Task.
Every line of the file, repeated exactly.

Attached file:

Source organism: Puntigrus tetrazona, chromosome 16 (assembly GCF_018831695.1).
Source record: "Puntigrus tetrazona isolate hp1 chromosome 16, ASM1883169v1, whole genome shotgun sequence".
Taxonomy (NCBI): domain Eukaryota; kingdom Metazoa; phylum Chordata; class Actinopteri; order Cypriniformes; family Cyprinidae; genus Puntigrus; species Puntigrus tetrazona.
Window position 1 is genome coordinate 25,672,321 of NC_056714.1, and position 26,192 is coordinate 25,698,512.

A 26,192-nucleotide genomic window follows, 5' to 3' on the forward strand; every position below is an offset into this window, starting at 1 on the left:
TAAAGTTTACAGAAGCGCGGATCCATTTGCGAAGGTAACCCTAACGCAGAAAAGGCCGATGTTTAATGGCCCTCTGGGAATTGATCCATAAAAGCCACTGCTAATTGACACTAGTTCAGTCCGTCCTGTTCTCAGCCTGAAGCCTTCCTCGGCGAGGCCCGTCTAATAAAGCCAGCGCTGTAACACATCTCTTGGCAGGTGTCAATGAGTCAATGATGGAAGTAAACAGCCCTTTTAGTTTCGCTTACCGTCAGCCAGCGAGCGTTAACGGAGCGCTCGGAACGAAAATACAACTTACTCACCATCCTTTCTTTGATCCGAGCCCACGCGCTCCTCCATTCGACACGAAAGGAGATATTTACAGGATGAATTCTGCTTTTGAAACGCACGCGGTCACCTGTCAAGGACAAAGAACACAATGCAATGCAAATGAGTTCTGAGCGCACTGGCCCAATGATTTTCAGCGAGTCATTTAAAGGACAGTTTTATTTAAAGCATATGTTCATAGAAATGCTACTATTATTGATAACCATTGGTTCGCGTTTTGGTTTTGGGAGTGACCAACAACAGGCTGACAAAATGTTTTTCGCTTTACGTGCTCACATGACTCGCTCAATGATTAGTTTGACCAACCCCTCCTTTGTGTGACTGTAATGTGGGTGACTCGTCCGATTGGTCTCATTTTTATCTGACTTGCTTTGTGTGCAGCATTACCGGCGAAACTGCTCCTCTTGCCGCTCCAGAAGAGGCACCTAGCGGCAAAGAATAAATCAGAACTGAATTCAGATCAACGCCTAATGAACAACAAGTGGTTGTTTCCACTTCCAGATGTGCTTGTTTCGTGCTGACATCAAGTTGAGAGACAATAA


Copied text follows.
Source organism: Puntigrus tetrazona, chromosome 16 (assembly GCF_018831695.1).
Source record: "Puntigrus tetrazona isolate hp1 chromosome 16, ASM1883169v1, whole genome shotgun sequence".
Taxonomy (NCBI): domain Eukaryota; kingdom Metazoa; phylum Chordata; class Actinopteri; order Cypriniformes; family Cyprinidae; genus Puntigrus; species Puntigrus tetrazona.
Window position 1 is genome coordinate 25,672,321 of NC_056714.1, and position 26,192 is coordinate 25,698,512.

A 26,192-nucleotide genomic window follows, 5' to 3' on the forward strand; every position below is an offset into this window, starting at 1 on the left:
TAAAGTTTACAGAAGCGCGGATCCATTTGCGAAGGTAACCCTAACGCAGAAAAGGCCGATGTTTAATGGCCCTCTGGGAATTGATCCATAAAAGCCACTGCTAATTGACACTAGTTCAGTCCGTCCTGTTCTCAGCCTGAAGCCTTCCTCGGCGAGGCCCGTCTAATAAAGCCAGCGCTGTAACACATCTCTTGGCAGGTGTCAATGAGTCAATGATGGAAGTAAACAGCCCTTTTAGTTTCGCTTACCGTCAGCCAGCGAGCGTTAACGGAGCGCTCGGAACGAAAATACAACTTACTCACCATCCTTTCTTTGATCCGAGCCCACGCGCTCCTCCATTCGACACGAAAGGAGATATTTACAGGATGAATTCTGCTTTTGAAACGCACGCGGTCACCTGTCAAGGACAAAGAACACAATGCAATGCAAATGAGTTCTGAGCGCACTGGCCCAATGATTTTCAGCGAGTCATTTAAAGGACAGTTTTATTTAAAGCATATGTTCATAGAAATGCTACTATTATTGATAACCATTGGTTCGCGTTTTGGTTTTGGGAGTGACCAACAACAGGCTGACAAAATGTTTTTCGCTTTACGTGCTCACATGACTCGCTCAATGATTAGTTTGACCAACCCCTCCTTTGTGTGACTGTAATGTGGGTGACTCGTCCGATTGGTCTCATTTTTATCTGACTTGCTTTGTGTGCAGCATTACCGGCGAAACTGCTCCTCTTGCCGCTCCAGAAGAGGCACCTAGCGGCAAAGAATAAATCAGAACTGAATTCAGATCAACGCCTAATGAACAACAAGTGGTTGTTTCCACTTCCAGATGTGCTTGTTTCGTGCTGACATCAAGTTGAGAGACAATAA